Capsaicin and its role in appetite and satiety

Energy balance requires an ability of the brain to detect the status of energy stores and match energy intake with expenditure, and energy homeostasis is mainly controlled by neuronal circuits in the hypothalamus [61]. Hypothalamic endoplasmic reticulum stress occurs in individuals with obesity and is thought to induce low levels of leptin receptor signaling and play a central role in development of leptin resistance [62]. The adipose tissue-derived hormone leptin acts via its receptor in the brain to regulate energy balance and neuroendocrine function. Leptin resistance is a pathological condition, which means the lack of appetite reduction in response to leptin and the body fails to adequately respond to it [63]. Lee et al. [64] found that TRPV1 had a major role in regulating glucose metabolism and hypothalamic leptin’s effects in obesity, with hypothalamic STAT-3 activity blunted in the TRPV1 knockout mice (Figure 2). Addition of dietary capsaicin has been shown to increase satiety and it indicated that capsaicin increased sensation of fullness in energy balance, and decreased desire to eat after dinner in negative energy balance [65]. Although the studies about capsaicin and its role in appetite is limited, it inspired us that neuronal circuits in the hypothalamus may be a pivotal target of capsaicin.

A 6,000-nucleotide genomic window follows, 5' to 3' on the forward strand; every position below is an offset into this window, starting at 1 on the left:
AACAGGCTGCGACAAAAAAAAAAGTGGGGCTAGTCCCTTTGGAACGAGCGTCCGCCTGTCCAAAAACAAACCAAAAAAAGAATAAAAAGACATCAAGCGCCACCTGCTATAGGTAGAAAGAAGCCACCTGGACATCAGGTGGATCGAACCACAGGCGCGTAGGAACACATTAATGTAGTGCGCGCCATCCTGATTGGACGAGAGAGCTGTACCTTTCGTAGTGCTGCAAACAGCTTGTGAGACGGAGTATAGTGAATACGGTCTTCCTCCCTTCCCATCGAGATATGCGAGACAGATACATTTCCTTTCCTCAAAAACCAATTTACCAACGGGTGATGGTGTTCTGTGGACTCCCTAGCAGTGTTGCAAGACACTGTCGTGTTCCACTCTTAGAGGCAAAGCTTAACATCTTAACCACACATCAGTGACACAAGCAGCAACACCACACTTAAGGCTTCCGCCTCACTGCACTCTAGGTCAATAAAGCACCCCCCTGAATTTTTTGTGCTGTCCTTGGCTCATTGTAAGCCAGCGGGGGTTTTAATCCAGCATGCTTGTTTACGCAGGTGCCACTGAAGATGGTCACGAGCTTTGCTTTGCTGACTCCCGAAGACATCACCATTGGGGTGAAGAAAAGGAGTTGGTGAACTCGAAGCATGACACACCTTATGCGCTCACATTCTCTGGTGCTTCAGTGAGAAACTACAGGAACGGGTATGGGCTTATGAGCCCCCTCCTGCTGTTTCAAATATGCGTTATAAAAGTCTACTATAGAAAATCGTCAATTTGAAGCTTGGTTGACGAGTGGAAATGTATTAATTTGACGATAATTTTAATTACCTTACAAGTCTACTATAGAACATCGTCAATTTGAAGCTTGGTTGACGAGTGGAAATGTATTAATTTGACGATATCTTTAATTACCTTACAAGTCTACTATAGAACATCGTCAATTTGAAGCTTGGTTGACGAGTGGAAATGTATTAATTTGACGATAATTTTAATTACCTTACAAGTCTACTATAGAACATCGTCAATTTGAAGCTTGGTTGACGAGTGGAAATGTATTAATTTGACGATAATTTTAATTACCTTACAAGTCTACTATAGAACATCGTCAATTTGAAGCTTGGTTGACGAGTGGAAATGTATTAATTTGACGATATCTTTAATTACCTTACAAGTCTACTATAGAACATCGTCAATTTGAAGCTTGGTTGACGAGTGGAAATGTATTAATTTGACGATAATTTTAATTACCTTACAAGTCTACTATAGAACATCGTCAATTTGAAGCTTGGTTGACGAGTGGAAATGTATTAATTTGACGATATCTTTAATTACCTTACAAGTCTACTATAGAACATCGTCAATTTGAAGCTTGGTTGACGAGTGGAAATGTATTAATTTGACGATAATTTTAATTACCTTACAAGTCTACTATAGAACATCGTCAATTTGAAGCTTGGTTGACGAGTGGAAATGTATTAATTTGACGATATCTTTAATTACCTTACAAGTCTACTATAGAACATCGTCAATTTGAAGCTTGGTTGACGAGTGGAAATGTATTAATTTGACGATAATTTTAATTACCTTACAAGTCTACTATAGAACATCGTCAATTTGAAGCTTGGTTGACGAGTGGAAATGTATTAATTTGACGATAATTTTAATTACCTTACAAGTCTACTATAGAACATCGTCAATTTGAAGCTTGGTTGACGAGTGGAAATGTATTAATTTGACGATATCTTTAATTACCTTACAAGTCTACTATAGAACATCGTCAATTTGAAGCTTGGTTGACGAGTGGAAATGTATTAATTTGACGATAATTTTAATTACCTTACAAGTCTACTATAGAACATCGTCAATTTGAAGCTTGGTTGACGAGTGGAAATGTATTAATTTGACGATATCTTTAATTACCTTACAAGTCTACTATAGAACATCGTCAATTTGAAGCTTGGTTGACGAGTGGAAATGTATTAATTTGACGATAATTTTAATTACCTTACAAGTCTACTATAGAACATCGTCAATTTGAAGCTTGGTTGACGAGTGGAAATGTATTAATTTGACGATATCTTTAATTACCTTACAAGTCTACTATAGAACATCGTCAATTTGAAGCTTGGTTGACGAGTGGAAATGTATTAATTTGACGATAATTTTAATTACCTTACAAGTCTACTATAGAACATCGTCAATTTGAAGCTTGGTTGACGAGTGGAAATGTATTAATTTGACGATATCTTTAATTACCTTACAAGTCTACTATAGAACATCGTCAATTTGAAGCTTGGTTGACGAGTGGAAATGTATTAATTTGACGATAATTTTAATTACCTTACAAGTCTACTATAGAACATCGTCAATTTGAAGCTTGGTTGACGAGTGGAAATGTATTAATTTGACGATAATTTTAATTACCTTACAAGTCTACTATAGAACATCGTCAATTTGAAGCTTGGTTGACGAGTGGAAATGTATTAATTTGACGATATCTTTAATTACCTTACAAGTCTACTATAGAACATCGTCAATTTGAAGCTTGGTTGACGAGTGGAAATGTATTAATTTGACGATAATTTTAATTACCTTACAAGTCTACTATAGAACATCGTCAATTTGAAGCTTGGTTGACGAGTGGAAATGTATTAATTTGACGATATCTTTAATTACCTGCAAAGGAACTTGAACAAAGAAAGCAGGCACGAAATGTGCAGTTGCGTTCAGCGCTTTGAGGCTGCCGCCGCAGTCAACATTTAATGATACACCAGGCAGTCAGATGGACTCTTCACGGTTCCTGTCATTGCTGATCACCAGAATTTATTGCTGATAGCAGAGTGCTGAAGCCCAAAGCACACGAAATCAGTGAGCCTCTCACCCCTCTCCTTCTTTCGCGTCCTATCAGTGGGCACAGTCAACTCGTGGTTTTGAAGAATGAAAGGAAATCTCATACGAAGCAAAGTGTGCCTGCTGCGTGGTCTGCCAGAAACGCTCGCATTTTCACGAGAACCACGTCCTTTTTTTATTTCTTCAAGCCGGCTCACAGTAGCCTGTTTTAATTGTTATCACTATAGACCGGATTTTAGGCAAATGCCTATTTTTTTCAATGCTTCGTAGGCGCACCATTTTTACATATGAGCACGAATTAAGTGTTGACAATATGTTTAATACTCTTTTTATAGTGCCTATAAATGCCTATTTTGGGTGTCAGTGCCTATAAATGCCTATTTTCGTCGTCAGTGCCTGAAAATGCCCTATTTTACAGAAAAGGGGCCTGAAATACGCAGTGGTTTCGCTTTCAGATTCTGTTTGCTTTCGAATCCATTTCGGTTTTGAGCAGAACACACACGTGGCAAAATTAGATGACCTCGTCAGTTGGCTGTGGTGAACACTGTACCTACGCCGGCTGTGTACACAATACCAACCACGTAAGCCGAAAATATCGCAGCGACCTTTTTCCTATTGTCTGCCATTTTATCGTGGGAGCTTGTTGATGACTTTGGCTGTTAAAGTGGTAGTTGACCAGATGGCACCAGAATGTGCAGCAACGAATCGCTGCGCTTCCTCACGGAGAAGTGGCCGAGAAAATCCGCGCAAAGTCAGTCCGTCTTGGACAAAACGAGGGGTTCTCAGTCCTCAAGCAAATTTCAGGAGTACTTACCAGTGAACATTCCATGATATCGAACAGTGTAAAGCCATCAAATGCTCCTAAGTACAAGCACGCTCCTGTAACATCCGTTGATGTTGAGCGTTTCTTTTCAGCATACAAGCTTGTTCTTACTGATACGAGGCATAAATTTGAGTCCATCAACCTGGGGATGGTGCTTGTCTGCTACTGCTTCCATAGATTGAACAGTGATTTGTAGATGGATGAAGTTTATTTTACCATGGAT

Capsaicin and its role in gastrointestinal tract and gut microbiome